The web is here to stay, so learn web-related technologies. Learn how to make web pages. Learn how to make these pages fast. Learn how to create a great experience for your users.

Cloud computing is getting stronger by the minute, and everything is moving to the cloud. You know this is a tendency that will get stronger and not weaker, so learn how to develop for the cloud. The language doesn't matter, but the whole paradigm does.

Learn about non-relational databases. Internet is massive today, but it will be even bigger in 5 years, so any application will potentially have billion of users. You need to learn how to make scalable applications, starting from the data layer.

There's also another bunch of software engineering topics that are useful today, and will be useful for the next 50 years: algorithms, data structures, refactoring techniques, design patterns, testing, etc. These are not going anywhere, and they have nothing to do with a specific technology or programming language.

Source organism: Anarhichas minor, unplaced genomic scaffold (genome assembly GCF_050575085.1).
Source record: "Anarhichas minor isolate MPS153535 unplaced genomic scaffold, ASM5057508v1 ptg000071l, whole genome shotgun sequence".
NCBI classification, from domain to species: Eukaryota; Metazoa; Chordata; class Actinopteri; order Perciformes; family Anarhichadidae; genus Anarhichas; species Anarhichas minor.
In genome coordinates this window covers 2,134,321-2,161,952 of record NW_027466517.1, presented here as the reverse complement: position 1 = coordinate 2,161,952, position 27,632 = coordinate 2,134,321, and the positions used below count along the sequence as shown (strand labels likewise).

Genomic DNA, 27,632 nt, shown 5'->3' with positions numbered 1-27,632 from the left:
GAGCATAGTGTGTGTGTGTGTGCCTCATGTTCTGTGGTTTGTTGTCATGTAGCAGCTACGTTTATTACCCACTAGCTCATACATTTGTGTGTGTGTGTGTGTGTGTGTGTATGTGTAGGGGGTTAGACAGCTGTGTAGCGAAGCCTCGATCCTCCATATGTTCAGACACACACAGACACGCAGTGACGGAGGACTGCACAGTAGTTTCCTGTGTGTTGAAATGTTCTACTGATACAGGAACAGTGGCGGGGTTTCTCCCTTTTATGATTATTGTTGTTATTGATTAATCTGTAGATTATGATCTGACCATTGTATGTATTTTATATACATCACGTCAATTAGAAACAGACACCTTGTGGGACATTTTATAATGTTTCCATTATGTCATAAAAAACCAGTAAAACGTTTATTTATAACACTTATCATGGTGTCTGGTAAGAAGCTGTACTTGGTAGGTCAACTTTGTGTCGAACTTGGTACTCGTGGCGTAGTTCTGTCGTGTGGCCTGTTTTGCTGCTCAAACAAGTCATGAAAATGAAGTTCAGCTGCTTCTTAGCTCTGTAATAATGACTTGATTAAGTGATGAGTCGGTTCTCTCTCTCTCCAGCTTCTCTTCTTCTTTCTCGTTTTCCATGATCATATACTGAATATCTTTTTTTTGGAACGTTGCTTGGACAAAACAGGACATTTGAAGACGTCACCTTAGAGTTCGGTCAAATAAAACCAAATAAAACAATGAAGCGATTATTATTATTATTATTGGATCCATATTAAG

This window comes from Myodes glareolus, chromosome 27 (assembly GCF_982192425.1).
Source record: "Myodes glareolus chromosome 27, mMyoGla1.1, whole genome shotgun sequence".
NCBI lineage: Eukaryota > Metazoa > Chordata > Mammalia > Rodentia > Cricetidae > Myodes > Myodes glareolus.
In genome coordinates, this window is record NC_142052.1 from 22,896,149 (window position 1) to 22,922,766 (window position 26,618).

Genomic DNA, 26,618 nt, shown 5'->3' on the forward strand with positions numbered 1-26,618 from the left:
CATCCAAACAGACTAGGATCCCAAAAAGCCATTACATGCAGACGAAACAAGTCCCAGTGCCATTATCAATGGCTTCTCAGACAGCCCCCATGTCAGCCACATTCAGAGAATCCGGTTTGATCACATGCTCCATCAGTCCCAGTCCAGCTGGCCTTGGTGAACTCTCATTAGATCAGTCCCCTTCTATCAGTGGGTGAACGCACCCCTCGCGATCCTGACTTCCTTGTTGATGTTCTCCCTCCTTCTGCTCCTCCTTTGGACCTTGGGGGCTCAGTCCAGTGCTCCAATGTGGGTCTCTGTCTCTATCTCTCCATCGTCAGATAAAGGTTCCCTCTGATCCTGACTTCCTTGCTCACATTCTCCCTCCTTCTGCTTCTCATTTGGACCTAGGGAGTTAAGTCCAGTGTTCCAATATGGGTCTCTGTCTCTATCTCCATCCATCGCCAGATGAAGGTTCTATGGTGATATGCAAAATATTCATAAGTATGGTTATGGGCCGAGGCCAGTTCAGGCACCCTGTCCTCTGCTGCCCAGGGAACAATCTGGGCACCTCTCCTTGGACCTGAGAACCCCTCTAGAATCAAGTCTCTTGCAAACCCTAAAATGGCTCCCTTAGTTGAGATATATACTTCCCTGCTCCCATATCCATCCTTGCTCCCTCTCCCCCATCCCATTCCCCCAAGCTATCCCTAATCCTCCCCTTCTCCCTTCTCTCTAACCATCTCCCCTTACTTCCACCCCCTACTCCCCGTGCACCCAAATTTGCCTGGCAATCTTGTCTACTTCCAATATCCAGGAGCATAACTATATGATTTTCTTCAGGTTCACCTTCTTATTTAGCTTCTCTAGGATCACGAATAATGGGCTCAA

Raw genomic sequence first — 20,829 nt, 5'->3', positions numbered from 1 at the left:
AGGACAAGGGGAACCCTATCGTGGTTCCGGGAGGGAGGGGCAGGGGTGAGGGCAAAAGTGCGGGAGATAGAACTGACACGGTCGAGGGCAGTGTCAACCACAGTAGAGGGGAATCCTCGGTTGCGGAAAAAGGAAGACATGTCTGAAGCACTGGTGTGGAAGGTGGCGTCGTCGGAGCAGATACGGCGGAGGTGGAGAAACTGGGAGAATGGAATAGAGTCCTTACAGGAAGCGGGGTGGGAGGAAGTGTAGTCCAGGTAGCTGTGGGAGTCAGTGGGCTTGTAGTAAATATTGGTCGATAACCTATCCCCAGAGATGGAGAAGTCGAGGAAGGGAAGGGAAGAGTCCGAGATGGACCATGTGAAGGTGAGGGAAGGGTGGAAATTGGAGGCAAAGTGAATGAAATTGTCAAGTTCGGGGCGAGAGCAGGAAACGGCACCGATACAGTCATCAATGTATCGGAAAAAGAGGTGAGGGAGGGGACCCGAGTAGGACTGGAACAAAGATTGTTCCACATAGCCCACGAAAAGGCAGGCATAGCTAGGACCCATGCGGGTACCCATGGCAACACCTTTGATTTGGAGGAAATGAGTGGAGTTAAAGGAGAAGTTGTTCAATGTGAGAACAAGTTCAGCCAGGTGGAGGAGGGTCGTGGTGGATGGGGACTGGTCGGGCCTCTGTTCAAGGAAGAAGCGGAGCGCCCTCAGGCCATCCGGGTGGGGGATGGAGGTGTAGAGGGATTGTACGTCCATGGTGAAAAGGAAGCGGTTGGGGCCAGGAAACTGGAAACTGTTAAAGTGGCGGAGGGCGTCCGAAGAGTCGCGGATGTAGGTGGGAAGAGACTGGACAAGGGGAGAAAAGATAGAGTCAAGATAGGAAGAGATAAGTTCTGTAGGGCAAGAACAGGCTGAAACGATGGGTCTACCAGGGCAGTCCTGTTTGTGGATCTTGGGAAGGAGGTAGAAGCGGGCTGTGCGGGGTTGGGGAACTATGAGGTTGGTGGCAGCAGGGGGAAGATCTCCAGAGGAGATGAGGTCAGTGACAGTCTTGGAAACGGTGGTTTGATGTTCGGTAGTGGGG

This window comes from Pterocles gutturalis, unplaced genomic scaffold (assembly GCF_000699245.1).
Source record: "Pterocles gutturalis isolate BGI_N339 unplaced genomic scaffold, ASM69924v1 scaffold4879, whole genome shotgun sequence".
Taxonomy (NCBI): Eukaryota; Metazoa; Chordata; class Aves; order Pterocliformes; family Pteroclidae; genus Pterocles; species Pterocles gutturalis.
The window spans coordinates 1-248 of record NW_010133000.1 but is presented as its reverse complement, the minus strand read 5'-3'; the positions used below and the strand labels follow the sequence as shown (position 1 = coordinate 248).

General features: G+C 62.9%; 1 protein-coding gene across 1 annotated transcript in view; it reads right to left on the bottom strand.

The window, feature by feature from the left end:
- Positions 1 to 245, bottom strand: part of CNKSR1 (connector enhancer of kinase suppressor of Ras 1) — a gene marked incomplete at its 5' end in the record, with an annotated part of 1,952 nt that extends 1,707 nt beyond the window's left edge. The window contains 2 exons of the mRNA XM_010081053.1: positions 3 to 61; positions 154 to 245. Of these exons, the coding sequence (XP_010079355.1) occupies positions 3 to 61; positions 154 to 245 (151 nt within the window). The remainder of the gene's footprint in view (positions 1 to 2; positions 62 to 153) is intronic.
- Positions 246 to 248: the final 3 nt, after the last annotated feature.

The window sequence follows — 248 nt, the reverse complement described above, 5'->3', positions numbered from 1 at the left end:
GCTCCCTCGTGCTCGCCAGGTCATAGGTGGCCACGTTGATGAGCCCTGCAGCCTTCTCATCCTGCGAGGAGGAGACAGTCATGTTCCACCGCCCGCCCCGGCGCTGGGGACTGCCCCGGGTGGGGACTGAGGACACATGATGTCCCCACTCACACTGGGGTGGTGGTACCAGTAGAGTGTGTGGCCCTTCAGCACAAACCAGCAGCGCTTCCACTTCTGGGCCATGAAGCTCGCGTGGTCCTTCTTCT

More importantly, learn how to learn faster and better.

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Posted on 13 August 2014

Which JavaScript language feature is the most annoying to people?

I have a lot of the same gripes that show up on various websites.

  1. Javascript allows trailing commas which gets confusing in some cases
    // ==> ",,"
  2. Null is converted to zero in special cases
    isFinite(42); // true
    isFinite(1/0); // false
    isFinite(0/0); // NaN is not finite -> false